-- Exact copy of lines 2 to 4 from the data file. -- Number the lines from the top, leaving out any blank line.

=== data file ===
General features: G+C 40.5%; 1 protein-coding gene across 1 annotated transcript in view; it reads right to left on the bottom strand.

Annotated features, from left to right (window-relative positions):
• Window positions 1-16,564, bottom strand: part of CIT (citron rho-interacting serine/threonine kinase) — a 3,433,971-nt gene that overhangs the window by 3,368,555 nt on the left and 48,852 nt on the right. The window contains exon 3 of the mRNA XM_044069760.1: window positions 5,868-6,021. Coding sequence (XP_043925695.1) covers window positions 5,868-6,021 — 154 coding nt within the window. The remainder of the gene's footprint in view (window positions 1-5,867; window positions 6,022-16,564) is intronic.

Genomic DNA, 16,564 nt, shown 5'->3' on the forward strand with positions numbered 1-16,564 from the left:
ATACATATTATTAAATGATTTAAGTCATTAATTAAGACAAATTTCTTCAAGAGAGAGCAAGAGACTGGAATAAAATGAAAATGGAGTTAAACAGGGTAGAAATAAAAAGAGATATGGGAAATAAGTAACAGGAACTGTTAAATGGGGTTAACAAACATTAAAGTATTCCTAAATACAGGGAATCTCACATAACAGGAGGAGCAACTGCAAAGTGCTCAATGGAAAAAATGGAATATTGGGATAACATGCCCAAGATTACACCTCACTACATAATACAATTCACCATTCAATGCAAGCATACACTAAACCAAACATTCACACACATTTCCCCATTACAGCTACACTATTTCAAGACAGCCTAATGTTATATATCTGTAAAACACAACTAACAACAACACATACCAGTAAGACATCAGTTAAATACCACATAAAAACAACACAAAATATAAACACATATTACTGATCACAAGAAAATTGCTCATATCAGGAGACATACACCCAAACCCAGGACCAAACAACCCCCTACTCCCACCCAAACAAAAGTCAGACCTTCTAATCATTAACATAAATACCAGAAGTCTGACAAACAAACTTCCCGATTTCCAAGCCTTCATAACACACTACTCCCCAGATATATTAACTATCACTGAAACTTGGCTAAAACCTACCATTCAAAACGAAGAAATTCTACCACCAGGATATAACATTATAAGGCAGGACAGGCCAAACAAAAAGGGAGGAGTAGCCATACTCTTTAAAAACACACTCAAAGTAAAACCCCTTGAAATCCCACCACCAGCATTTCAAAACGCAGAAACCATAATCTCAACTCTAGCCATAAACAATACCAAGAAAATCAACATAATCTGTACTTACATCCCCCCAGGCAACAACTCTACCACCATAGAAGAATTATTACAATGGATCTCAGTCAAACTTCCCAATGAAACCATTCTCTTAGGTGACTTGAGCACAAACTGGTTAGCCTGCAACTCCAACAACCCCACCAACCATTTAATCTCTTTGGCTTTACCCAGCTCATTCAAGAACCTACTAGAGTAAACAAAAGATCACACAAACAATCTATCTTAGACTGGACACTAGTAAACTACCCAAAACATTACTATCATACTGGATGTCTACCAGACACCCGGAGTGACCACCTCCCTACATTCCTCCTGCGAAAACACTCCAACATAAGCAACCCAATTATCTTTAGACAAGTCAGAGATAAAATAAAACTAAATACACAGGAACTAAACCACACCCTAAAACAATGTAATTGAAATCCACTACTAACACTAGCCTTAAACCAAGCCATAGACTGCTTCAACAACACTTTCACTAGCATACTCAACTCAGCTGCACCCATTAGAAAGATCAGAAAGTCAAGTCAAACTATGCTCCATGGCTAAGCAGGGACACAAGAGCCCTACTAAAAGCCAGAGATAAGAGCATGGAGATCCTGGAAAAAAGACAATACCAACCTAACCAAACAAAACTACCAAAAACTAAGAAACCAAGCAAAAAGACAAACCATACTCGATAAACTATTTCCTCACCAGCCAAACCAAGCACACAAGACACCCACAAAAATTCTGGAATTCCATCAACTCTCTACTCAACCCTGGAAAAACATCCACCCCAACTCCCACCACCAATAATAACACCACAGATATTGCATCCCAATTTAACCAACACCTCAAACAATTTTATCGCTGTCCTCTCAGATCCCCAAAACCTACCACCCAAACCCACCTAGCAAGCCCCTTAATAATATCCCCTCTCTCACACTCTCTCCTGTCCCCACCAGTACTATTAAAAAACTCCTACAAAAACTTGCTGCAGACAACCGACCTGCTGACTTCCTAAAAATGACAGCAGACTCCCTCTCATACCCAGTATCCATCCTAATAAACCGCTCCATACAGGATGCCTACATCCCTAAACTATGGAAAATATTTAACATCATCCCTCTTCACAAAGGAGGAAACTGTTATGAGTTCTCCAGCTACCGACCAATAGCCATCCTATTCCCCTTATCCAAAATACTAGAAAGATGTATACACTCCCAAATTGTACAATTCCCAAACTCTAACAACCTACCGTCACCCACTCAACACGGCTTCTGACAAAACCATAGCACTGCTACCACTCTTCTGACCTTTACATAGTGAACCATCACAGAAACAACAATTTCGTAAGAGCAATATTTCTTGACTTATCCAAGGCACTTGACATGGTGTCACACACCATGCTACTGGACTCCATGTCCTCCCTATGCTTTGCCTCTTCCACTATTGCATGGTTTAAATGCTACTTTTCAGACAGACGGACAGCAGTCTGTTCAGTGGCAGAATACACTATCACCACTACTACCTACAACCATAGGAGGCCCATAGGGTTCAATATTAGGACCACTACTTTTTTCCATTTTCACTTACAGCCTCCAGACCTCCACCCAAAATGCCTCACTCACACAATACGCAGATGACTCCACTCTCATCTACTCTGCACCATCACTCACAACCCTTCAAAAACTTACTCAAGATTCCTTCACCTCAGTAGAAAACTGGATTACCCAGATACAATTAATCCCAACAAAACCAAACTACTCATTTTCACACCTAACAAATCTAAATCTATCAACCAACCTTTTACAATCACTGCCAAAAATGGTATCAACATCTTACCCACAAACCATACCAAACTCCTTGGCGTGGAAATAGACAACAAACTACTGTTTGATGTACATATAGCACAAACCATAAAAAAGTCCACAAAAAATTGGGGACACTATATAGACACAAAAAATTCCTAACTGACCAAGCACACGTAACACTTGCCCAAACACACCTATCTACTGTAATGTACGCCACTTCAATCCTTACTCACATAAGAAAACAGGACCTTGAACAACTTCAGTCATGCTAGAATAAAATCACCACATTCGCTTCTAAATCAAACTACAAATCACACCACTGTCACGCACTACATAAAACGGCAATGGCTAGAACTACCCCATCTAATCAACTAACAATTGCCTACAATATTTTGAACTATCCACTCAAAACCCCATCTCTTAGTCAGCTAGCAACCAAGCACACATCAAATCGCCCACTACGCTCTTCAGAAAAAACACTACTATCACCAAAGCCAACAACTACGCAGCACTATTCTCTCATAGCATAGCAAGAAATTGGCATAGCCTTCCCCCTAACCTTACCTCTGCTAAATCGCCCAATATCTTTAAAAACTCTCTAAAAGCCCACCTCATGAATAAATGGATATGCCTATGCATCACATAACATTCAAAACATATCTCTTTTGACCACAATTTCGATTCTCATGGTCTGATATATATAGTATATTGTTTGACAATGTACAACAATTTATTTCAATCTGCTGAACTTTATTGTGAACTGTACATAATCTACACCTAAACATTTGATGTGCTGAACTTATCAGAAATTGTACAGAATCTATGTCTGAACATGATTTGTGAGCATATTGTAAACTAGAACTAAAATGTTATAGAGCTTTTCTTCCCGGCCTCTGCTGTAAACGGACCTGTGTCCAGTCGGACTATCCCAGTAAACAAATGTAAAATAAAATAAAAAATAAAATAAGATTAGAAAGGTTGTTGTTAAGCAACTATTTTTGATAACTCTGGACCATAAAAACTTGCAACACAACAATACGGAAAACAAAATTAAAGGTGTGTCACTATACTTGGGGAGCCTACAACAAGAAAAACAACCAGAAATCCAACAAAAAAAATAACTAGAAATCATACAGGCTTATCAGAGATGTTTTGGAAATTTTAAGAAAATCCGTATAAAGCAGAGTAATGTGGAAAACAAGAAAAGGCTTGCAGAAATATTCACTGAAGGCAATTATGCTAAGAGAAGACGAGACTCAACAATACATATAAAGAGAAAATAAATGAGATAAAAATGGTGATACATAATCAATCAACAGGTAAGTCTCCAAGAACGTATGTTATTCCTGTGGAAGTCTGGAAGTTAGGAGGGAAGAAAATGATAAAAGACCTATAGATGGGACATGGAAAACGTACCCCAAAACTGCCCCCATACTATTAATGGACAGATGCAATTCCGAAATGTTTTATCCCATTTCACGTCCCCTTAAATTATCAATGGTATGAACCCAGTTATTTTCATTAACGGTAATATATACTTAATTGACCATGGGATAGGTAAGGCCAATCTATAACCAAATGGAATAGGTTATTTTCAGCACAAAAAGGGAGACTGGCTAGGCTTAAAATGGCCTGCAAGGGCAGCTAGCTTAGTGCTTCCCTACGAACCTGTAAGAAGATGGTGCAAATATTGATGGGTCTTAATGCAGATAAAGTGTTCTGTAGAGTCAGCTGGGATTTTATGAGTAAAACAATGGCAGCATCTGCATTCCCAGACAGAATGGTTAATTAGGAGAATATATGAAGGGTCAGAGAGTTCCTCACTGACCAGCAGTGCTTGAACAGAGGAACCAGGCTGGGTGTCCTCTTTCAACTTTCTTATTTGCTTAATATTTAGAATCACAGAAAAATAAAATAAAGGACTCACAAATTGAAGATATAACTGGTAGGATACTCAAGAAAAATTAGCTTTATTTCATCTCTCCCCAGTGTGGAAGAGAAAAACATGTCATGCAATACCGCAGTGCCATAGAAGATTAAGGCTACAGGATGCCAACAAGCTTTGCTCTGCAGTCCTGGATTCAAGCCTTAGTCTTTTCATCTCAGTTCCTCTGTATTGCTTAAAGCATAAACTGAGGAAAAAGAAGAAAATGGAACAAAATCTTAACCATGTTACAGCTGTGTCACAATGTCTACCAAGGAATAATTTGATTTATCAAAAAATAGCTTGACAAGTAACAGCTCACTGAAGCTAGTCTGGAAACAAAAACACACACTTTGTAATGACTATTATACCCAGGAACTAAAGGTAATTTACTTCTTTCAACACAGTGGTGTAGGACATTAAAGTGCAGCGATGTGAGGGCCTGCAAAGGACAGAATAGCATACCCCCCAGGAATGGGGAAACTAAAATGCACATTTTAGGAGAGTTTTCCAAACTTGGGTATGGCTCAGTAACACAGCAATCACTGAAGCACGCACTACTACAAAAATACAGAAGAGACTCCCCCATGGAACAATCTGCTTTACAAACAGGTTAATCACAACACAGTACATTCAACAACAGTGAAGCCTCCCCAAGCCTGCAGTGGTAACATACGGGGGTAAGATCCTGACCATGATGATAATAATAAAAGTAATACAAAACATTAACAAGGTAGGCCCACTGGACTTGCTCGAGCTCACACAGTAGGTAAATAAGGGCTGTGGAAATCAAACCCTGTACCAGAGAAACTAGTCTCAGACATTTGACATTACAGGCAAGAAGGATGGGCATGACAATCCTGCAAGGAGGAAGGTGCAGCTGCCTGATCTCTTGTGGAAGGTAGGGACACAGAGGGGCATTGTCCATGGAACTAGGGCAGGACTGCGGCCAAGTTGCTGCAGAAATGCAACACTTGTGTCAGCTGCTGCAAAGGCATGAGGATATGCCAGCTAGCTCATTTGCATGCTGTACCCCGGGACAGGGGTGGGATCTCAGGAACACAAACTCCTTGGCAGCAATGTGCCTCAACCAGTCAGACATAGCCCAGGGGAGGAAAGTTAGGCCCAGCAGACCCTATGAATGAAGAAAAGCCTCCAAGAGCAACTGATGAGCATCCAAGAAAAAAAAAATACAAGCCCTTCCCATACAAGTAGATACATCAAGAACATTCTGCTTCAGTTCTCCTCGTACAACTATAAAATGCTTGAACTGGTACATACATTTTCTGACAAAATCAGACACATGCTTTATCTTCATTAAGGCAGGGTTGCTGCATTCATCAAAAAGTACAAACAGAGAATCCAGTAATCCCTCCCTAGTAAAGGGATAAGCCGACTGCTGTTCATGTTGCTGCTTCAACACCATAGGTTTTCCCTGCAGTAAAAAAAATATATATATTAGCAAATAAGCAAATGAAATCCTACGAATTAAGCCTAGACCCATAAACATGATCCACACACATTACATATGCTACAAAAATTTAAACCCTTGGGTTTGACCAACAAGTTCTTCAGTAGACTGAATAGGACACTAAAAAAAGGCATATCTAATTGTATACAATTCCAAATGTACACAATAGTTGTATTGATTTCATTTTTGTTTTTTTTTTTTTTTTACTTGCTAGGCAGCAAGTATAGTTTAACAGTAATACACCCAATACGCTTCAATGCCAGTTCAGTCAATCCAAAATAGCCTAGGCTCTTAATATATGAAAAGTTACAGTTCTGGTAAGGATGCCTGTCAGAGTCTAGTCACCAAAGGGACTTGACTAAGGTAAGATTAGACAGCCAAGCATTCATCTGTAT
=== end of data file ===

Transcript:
Annotated features, from left to right (window-relative positions):
• Window positions 1-16,564, bottom strand: part of CIT (citron rho-interacting serine/threonine kinase) — a 3,433,971-nt gene that overhangs the window by 3,368,555 nt on the left and 48,852 nt on the right. The window contains exon 3 of the mRNA XM_044069760.1: window positions 5,868-6,021. Coding sequence (XP_043925695.1) covers window positions 5,868-6,021 — 154 coding nt within the window. The remainder of the gene's footprint in view (window positions 1-5,867; window positions 6,022-16,564) is intronic.

Genomic DNA, 16,564 nt, shown 5'->3' on the forward strand with positions numbered 1-16,564 from the left: